In practice this optionality has not been an issue, since the most commonly used annexes – Systems Programming and Real-Time Systems – are supported by the vendors in the Ada ecosystem. Moreover, the FACE Safety and Security capability sets for Ada prohibit the Distributed Systems, Numerics, and Information Systems Annexes, so their optionality is not relevant to functional portability. Nevertheless, the Systems Programming and Real-Time Annexes raise a few issues that might affect FACE UoC developers:

  • Some of the services defined in these annexes and permitted by the FACE Safety and Security capability sets are intrinsically system-dependent (for example, interrupt handling) and thus will require revision on porting to a different execution environment. Designing the application to encapsulate such dependencies will ease the porting effort.
  • The FACE Safety and Security capability sets significantly restrict the functionality supplied by these annexes. The UoC developer will need to demonstrate, through static analysis or code review/inspection, that prohibited features in these annexes are not used.

Guidance for features with implementation-dependent semantics

Functional portability requires well-defined semantics, so that a source program has an equivalent effect on each platform where it is compiled. In practice, however, there is sometimes a tradeoff between precisely defined semantics and efficient run-time performance. Since efficiency is typically a critical requirement for programmers, language standards (including Ada) contain features whose effect may vary across different implementations.

Order of evaluation in expressions

To facilitate optimization, Ada does not specify the order of evaluation of the terms comprising an arithmetic expression, but in some cases the effect depends on the order that the compiler chooses. One way to mitigate this issue is to identify potentially problematic instances (by inspection or static analysis) and make the order deterministic by rewriting the expression as a sequence of assignment statements that compute the intermediate results. Alternatively, the potential nonportability can be eliminated completely by using the SPARK Ada subset: restrictions such as the prohibition of side effects in functions ensure that the value of an expression is the same, regardless of the compiler’s choice of evaluation order.

Parameter passing

Formal parameters to a subprogram in Ada are specified in terms of the direction of data flow:

  • “in,” from the caller to the called subprogram
  • “out,” from the called subprogram back to the caller when the subprogram returns
  • “in out,” from the caller to the called subprogram, and then from the called subprogram back to the caller when the subprogram returns

The compiler chooses whether a parameter is passed by copy or by reference. For certain classes of types – in particular, scalar types and access types (“pointers”) – the semantics of parameter passing is by copy. For some other classes of types the semantics is by reference. But for types that do not fall into these categories, the compiler can choose either strategy, generally using the type’s object size as the criterion. If the size of each object is smaller than some threshold value, then by copy is used, otherwise it will be by reference.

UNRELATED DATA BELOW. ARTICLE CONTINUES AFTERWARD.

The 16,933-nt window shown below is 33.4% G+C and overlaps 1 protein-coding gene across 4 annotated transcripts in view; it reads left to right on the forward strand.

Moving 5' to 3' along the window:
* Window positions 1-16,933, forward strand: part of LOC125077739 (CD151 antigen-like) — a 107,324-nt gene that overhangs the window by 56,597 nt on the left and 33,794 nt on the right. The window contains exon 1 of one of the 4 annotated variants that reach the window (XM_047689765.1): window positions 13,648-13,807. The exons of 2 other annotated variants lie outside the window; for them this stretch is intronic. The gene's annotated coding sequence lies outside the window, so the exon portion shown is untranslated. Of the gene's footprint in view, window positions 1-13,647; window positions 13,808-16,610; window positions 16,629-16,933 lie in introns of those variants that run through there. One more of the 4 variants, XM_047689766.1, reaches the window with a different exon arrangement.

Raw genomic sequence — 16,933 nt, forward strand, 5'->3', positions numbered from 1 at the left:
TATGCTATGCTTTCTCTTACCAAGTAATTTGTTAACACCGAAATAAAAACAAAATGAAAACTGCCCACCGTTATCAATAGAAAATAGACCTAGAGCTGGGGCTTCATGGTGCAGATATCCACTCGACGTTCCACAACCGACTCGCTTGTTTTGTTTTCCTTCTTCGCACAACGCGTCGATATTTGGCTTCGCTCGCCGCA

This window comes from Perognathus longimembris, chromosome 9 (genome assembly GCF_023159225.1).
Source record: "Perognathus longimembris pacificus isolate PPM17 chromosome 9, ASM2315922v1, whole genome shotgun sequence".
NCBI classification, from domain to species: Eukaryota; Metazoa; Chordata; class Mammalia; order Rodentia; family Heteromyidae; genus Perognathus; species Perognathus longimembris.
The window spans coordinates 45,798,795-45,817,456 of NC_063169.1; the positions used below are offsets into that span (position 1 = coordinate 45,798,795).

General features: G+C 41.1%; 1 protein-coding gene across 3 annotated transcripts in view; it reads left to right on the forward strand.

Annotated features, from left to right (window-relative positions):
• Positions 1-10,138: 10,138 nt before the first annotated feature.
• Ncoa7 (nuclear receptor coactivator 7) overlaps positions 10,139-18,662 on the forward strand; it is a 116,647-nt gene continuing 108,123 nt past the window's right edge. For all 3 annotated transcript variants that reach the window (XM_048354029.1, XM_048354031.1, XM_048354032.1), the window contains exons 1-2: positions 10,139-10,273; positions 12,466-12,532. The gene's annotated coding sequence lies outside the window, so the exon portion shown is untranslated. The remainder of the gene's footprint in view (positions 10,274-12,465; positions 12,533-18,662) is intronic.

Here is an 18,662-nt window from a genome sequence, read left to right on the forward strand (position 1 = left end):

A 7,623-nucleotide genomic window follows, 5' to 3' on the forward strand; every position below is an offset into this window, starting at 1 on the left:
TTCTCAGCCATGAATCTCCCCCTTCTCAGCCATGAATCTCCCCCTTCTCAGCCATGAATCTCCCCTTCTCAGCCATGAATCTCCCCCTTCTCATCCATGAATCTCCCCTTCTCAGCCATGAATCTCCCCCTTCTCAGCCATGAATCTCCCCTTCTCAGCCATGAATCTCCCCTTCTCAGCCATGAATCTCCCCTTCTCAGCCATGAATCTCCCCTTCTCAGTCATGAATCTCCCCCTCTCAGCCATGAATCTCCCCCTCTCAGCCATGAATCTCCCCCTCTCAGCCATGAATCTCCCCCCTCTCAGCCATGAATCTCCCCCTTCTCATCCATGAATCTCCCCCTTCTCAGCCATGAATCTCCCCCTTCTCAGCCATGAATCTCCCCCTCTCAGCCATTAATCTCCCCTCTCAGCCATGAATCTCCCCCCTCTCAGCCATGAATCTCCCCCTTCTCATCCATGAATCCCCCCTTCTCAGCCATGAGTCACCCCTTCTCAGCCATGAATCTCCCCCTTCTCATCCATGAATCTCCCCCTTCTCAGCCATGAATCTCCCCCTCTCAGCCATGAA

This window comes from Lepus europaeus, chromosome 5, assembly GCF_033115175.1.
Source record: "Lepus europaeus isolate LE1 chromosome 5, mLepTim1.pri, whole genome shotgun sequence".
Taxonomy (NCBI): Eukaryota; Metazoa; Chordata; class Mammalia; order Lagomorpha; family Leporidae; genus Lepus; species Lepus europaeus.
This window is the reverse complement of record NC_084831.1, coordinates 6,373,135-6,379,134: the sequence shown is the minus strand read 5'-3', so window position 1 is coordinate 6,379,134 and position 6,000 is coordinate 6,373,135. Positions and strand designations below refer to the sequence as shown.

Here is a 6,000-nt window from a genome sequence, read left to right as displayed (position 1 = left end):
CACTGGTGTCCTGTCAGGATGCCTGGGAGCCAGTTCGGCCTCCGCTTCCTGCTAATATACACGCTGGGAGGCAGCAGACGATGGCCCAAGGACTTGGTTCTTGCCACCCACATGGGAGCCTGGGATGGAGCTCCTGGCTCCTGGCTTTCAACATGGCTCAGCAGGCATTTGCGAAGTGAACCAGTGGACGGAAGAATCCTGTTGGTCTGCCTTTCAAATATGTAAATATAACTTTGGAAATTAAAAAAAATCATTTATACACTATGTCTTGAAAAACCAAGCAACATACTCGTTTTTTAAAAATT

The potential functional portability issue is that the effect of the subprogram may depend on the compiler’s choice. This can occur through “aliasing” (e.g., a global variable is passed as a parameter to, and is also assigned from, the subprogram) or exception handling (a formal “out” or “in out” parameter is assigned from the subprogram, but an exception is propagated before the subprogram returns).

These implementation-dependent effects can be mitigated in several ways. The aliasing issue can be avoided by ensuring that a global variable is not passed as a parameter to a subprogram that can assign to the variable. Violations can be detected by code review/inspection or static analysis tools and are prevented in SPARK (which prohibits such aliasing).

The exception propagation issue can be avoided by appropriate programming style: deferring any assignment to the formal parameter until after it can be assured that exception propagation will not occur. This issue is completely avoided with SPARK, since the proof tools can demonstrate the absence of run-time exceptions.

References to uninitialized variables

The Ada language enables variables to be declared without initialization. Requiring initialization universally would be problematic: A sensible initial value might not exist, or the program logic might require initialization to be supplied by an external input at system startup. More subtly, default initialization can lead to a hard-to-detect programming error where a variable that needs to be explicitly initialized is referenced prematurely, yielding the default initialization that is valid for the variable’s type but incorrect.

Referencing a variable before it has been initialized is a programming error. In the absence of a guaranteed value, the Ada semantics leave the effect of such a reference undefined. Ensuring that variables are initialized before being referenced is outside the scope of the restrictions in the FACE Safety and Security capability sets, and thus needs to be enforced through other means.

Several Ada language features can help:

  • Some types require a default initialization. In particular when an access value (pointer) is declared without an explicit initialization, it will be set to the special value null. An attempt to dereference the null value raises an exception
  • The programmer can define default initial values for record fields
  • In Ada 2012 any scalar type can define a default initial value